Resilient people employ transformational coping
strategies of understanding and contextualizing the cir-
cumstances of the situation. They see the reality of the
culture in which they work and sometimes must take
action that does not support the cultural norm. They
couple this with situation-focused problem solving to
reframe the event in terms of a challenge over which
they have some level of control. Resilience is cultivated
when nurses are able to frame their experiences contex-
tually in environments with different, even competing
moral systems while maintaining a healthy sense of
commitment, control, and challenge. Van Den Berg

Terms and Definitions

Term Definition Source
Moral complexity Emerges when events do not fit within learned rules. Monteverde, 2014, p. 393
Moral ambiguity The possibility of interpreting an expression in two or more distinct

ways; vagueness or uncertainty of meaning [lack of clarity as what
is the right and good thing to do].

The Free Dictionary, 2003

Moral injury Perpetrating, failing to prevent, or bearing witness to acts that trans-
gress deeply held moral beliefs and expectations.

Litz et al., 2009, p. 296

Moral distress The condition of knowing the morally right thing to do, but institu-
tional, procedural, or social constraints make doing the right thing
nearly impossible; threatens core values and moral integrity.

ANA, 2015b, p. 44

Moral residue Lingering feelings after a morally problematic situation has passed;
in the face of moral distress, the individual has seriously compro-
mised himself or herself, or allowed others to be compromised,
resulting in loss of moral integrity.

Epstein & Hamric, 2009, p. 330

Moral courage Capacity to overcome fear and stand up for his or her core values;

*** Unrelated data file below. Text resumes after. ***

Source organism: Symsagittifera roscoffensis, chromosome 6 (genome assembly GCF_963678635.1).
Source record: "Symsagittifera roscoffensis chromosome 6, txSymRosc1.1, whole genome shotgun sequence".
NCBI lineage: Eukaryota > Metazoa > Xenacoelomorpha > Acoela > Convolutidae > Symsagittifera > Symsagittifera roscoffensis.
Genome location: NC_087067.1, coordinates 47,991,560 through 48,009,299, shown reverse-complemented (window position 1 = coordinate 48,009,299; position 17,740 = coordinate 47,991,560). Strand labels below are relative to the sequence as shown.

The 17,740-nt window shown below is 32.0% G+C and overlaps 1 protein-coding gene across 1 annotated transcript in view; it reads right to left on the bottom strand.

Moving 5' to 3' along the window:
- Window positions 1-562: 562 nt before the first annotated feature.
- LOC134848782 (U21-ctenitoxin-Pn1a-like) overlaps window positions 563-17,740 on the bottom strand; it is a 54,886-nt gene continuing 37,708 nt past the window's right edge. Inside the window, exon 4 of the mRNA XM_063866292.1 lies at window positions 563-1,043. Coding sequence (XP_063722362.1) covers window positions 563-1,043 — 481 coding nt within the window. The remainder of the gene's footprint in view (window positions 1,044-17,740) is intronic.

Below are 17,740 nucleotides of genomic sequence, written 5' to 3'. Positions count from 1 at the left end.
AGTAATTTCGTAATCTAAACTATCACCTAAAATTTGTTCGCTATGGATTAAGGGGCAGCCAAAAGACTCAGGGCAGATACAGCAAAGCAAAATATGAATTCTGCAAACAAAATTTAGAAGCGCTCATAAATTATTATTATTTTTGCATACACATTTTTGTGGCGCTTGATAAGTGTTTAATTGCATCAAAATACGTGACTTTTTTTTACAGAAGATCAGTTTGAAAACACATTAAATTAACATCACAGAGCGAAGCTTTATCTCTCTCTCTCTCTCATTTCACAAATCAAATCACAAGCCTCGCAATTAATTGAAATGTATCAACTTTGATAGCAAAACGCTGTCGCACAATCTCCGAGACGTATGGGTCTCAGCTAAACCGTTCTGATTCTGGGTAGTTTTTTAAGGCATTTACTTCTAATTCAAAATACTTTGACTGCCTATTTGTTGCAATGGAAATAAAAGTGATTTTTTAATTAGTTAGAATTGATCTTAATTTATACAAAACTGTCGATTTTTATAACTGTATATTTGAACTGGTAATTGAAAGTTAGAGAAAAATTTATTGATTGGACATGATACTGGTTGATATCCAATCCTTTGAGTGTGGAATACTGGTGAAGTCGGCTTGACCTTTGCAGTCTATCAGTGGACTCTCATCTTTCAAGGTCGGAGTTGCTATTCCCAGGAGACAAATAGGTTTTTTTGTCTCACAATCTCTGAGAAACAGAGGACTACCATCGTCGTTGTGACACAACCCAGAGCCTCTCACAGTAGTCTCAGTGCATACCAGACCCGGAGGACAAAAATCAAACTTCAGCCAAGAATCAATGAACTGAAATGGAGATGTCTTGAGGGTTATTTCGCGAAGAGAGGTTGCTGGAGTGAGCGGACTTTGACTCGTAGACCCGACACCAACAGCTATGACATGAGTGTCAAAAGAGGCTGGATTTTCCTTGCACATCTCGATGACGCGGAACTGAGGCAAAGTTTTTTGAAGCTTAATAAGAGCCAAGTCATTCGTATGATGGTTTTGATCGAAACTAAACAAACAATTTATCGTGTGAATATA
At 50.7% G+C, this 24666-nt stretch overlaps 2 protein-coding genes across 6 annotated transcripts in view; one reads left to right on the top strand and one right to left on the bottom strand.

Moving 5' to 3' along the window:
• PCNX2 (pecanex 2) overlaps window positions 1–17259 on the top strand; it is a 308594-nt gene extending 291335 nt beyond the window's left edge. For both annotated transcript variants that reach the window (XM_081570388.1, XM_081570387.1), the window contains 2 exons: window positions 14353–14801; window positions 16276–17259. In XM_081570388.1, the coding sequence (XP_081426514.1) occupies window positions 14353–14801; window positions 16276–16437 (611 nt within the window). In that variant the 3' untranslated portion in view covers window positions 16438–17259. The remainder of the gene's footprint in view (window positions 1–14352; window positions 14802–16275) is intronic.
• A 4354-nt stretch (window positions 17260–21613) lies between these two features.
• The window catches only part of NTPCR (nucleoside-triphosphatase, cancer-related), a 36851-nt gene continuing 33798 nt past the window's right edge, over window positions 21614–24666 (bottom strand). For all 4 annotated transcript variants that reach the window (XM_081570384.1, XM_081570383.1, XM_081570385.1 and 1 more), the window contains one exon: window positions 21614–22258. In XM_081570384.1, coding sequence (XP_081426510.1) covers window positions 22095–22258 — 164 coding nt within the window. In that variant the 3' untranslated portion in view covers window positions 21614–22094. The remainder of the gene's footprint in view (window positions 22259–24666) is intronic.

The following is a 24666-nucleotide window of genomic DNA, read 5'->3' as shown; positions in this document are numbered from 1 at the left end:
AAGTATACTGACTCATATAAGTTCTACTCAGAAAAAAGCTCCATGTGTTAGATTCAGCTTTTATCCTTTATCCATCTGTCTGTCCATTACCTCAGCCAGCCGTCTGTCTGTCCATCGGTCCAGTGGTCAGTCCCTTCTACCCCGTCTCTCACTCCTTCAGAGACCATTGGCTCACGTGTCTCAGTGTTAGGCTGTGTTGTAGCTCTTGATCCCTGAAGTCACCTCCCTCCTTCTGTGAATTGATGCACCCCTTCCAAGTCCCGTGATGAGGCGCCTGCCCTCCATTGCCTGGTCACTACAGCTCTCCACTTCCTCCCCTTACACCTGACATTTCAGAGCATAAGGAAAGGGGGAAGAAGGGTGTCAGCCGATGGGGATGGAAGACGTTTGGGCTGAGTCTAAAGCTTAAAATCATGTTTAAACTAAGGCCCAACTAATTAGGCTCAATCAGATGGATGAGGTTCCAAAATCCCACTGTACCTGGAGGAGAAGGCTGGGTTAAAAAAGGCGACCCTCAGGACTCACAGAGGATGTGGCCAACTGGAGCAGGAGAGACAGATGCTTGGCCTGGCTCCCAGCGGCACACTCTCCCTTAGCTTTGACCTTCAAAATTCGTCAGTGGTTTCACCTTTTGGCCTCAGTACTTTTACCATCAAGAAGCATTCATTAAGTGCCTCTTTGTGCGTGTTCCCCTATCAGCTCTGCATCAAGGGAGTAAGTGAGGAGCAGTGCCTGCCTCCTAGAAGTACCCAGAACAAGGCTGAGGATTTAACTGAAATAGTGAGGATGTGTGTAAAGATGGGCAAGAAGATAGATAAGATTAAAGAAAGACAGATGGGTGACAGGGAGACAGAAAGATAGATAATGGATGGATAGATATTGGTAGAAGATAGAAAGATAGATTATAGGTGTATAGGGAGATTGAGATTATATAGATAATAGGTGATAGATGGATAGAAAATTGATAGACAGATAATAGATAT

the willingness to speak out and do what is right in the face of
forces that would lead a person to act in some other way; it puts
principles into action.

Lachman, 2007, p. 131

Moral resilience The ability and willingness to speak and take right and good action
in the face of an adversity that is moral/ethical in nature.

This article

Prestige resilience The set of reactive attitudes that allow a person to cope with the
permanent public presence of cultural others, without harming or
denying his or her identity.

Van Den Berg, 2004, p. 197

March-April 2016 • Vol. 25/No. 2 123

Moral Resilience: Managing and Preventing Moral Distress and Moral Residue

(2004) defined prestige resilience as “the set of reactive
attitudes, which allows a person to cope with the per-
manent public presence of cultural others, without
harming or denying her own identity” (p. 197).
According to Litz and co-authors (2009),

…the idea is not to try and fix the past, but
rather to draw a firm line around the past and its
related associations, so that the mistakes of the
past do not define the present and the future and
so that a pre-occupation with the past does not
prevent possible future good. (p. 704)

Do morally resilient nurses manage moral distress sit-
uations in clinical practice differently, avoiding moral
residue that erodes their moral integrity? As Epstein and
Hamric (2009) noted in their research, the answer to
this question is unknown. Mealer and colleagues (2012)
commented, “…future research is needed to better
understand coping mechanisms employed by highly
resilient nurses and how they maintain a healthier psy-
chological profile” (p. 292). This author believes
research on the development of resilience could yield
promising ways to combat moral distress and moral
residue, as well as better understand the development of
moral courage and moral resilience (Mealer et al, 2012;
Monteverde, 2014; Moore, 2014; Rushton et al., 2015;
Wagnild, 2014). Because resilience can be learned, an
individual needs to understand what characteristics are
most important to develop.

What Other Attributes Are Needed to